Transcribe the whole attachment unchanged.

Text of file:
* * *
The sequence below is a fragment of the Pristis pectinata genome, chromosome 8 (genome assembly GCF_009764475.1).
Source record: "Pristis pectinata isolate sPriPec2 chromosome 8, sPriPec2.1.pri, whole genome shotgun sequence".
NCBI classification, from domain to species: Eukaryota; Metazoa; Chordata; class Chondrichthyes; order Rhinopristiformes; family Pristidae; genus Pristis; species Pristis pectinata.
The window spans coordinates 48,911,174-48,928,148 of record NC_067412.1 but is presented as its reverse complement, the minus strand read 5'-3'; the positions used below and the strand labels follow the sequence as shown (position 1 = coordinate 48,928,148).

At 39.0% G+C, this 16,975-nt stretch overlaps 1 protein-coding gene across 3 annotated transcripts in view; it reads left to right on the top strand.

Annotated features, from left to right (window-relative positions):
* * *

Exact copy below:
The sequence below is a fragment of the Pristis pectinata genome, chromosome 8 (genome assembly GCF_009764475.1).
Source record: "Pristis pectinata isolate sPriPec2 chromosome 8, sPriPec2.1.pri, whole genome shotgun sequence".
NCBI classification, from domain to species: Eukaryota; Metazoa; Chordata; class Chondrichthyes; order Rhinopristiformes; family Pristidae; genus Pristis; species Pristis pectinata.
The window spans coordinates 48,911,174-48,928,148 of record NC_067412.1 but is presented as its reverse complement, the minus strand read 5'-3'; the positions used below and the strand labels follow the sequence as shown (position 1 = coordinate 48,928,148).

At 39.0% G+C, this 16,975-nt stretch overlaps 1 protein-coding gene across 3 annotated transcripts in view; it reads left to right on the top strand.

Annotated features, from left to right (window-relative positions):